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I know it's difficult budgeting your time on holiday, but I think you might be trying to chew off too much.

Seven days is probably not too long in Sydney, but is too little for the South Island of NZ.

There is plenty to do in Sydney, but as one of the other posts said, it depends on your interests. You could probably take in the Harbour Bridge, the Opera House, and a cruise on the harbour in a day. Having done those main things, the rest depends on what blows your hair back. The Blue Mountains & Jenolan Caves are a good day trip, or you could spin it out to a couple of days. There are Museums and Art Galeries (have a look at the Power House Museum at Darling harbour). If you are like my wife, you could spend every day for a month visiting different shopping centres around the Sydney area, including the largest in the Southern Hemisphere . (name escapes me, they all look the same after a while).

Is this a once in a lifetime, never to be repeated trip. or do you envisage making more visits "down under'.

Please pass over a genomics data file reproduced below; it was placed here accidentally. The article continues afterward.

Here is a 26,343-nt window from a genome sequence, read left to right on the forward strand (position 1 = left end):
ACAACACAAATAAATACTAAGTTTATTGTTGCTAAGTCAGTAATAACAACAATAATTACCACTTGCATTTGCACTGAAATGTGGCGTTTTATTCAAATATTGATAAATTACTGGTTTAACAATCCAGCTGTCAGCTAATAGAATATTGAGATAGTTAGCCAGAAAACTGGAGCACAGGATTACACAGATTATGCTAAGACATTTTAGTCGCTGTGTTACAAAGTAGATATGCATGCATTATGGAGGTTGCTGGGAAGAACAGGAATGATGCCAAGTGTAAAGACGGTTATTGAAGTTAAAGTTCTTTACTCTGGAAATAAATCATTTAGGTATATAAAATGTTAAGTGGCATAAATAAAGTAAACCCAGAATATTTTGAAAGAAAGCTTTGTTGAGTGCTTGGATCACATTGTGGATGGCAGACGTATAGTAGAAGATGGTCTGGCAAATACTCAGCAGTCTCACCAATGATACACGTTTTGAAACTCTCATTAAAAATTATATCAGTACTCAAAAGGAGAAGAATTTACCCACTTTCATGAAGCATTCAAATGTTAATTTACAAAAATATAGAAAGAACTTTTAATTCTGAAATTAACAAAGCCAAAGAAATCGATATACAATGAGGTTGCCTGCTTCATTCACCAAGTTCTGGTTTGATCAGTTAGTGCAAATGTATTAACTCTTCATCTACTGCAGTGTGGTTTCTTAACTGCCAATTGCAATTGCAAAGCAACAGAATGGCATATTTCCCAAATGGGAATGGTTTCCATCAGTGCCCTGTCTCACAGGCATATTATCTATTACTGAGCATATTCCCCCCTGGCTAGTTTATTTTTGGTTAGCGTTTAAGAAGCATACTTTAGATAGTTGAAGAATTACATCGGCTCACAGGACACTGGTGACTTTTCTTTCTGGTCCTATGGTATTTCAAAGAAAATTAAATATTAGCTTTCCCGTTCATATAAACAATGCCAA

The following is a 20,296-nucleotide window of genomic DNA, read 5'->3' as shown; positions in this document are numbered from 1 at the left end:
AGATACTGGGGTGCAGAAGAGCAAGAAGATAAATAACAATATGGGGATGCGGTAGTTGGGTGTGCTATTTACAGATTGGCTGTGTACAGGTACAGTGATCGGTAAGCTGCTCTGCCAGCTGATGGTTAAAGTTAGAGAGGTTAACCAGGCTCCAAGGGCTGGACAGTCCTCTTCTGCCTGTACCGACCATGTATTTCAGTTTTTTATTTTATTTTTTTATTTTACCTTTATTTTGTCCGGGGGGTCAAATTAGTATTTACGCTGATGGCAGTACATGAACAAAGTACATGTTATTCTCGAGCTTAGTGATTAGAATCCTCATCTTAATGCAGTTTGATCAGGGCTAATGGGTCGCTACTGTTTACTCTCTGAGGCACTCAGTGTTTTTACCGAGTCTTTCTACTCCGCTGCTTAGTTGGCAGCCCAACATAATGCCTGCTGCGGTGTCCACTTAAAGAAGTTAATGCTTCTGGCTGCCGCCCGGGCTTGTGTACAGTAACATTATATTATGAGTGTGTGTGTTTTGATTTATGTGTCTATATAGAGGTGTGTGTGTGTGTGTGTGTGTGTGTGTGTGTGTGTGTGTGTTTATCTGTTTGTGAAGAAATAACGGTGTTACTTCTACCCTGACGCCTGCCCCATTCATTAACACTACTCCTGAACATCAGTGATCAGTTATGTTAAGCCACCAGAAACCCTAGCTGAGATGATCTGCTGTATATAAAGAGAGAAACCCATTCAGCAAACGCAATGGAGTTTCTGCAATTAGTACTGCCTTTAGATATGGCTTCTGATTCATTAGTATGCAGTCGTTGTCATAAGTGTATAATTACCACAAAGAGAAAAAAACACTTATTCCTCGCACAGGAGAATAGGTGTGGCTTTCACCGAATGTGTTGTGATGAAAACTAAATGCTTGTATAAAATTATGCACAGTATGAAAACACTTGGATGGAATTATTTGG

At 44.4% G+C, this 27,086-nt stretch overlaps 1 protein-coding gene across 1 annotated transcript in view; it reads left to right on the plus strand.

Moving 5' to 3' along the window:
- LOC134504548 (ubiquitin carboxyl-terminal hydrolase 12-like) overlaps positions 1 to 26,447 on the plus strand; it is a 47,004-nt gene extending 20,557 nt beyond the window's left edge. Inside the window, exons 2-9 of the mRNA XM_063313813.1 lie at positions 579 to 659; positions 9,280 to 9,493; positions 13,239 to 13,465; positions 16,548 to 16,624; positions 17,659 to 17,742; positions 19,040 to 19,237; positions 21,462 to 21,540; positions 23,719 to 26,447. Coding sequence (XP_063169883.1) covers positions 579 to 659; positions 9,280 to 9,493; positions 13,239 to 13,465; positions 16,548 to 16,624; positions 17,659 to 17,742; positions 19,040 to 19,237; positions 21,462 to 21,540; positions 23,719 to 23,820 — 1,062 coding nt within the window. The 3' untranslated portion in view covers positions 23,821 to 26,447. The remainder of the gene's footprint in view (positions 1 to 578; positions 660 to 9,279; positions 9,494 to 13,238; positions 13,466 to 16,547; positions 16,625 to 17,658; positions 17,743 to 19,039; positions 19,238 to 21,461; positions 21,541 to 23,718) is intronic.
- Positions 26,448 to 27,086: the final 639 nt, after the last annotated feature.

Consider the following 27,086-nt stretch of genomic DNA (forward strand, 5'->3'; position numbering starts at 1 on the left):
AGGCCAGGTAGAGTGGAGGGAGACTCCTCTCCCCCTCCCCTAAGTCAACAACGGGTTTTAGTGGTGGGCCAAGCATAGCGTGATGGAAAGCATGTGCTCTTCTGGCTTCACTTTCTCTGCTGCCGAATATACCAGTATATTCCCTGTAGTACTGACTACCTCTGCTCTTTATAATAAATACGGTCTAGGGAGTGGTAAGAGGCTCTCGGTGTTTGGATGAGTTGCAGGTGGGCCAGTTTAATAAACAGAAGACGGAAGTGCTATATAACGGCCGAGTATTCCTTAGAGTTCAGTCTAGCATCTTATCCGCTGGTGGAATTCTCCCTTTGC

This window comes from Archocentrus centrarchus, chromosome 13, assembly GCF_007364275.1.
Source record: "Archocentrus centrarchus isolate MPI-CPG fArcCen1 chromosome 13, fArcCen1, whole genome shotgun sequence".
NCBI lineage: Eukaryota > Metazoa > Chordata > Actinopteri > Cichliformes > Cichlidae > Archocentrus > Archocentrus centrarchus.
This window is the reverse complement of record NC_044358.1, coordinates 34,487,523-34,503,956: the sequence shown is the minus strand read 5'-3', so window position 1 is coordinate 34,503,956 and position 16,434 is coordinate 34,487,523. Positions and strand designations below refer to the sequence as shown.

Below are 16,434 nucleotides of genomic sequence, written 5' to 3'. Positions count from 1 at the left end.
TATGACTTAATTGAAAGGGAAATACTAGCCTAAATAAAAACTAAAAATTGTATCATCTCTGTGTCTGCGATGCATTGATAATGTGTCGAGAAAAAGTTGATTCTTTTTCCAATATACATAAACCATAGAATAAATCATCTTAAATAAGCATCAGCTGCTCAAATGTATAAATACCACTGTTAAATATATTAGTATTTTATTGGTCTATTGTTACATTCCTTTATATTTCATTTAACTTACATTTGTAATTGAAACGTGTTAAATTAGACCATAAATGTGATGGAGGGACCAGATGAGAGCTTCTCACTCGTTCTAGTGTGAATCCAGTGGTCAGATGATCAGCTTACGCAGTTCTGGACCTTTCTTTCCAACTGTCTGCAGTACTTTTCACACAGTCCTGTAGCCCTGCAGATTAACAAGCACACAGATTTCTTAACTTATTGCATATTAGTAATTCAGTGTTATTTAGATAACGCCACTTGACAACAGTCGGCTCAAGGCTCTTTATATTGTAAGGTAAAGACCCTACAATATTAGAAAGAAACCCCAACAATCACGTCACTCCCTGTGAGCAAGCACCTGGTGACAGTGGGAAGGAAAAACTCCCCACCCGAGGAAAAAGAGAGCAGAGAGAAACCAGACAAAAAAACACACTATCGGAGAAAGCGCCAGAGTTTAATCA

If the latter, I would suggest giving the place a 'once over'. Fly into Sydney, spend a couple of nights, fly to Alice Springs for a couple of nights, and fly to Cairns for a couple of nights. Fly out of Cairns to Christchurch, and do a similar reconisance of the South Island. This would give you a taste for the country, and you could single out any areas of interest for a more 'in depth' look next time. Australia is such a vast and varied country you couldn't see all of it in a lifetime. (I'm willing to bet that 90% of Australians haven't seen more than a small part of the East Coast), and NZ, though infinitely smaller, is extremely varied, and seven days will barely scratch the surface.